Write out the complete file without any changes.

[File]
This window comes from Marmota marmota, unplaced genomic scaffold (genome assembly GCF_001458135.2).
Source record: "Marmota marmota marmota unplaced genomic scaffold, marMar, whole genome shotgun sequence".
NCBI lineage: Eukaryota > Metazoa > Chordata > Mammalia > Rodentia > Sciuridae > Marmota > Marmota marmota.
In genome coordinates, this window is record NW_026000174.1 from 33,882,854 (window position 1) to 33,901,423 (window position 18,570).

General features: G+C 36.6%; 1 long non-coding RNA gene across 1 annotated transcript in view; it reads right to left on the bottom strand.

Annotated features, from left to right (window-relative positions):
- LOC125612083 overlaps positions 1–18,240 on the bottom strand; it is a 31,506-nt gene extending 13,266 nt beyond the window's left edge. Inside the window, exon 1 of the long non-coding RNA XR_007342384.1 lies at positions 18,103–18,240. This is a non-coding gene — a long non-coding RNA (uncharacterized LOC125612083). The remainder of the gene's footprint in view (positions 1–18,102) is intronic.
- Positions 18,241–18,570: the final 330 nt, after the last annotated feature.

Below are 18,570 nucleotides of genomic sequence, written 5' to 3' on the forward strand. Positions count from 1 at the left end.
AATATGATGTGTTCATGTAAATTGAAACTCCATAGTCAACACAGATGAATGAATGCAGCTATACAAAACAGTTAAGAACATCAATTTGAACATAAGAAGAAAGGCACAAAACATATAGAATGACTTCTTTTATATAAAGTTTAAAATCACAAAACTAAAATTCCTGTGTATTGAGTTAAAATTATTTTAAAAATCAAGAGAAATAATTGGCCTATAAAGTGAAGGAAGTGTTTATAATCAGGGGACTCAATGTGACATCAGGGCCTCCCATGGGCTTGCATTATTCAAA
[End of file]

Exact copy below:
This window comes from Marmota marmota, unplaced genomic scaffold (genome assembly GCF_001458135.2).
Source record: "Marmota marmota marmota unplaced genomic scaffold, marMar, whole genome shotgun sequence".
NCBI lineage: Eukaryota > Metazoa > Chordata > Mammalia > Rodentia > Sciuridae > Marmota > Marmota marmota.
In genome coordinates, this window is record NW_026000174.1 from 33,882,854 (window position 1) to 33,901,423 (window position 18,570).

General features: G+C 36.6%; 1 long non-coding RNA gene across 1 annotated transcript in view; it reads right to left on the bottom strand.

Annotated features, from left to right (window-relative positions):
- LOC125612083 overlaps positions 1–18,240 on the bottom strand; it is a 31,506-nt gene extending 13,266 nt beyond the window's left edge. Inside the window, exon 1 of the long non-coding RNA XR_007342384.1 lies at positions 18,103–18,240. This is a non-coding gene — a long non-coding RNA (uncharacterized LOC125612083). The remainder of the gene's footprint in view (positions 1–18,102) is intronic.
- Positions 18,241–18,570: the final 330 nt, after the last annotated feature.

Below are 18,570 nucleotides of genomic sequence, written 5' to 3' on the forward strand. Positions count from 1 at the left end.
AATATGATGTGTTCATGTAAATTGAAACTCCATAGTCAACACAGATGAATGAATGCAGCTATACAAAACAGTTAAGAACATCAATTTGAACATAAGAAGAAAGGCACAAAACATATAGAATGACTTCTTTTATATAAAGTTTAAAATCACAAAACTAAAATTCCTGTGTATTGAGTTAAAATTATTTTAAAAATCAAGAGAAATAATTGGCCTATAAAGTGAAGGAAGTGTTTATAATCAGGGGACTCAATGTGACATCAGGGCCTCCCATGGGCTTGCATTATTCAAA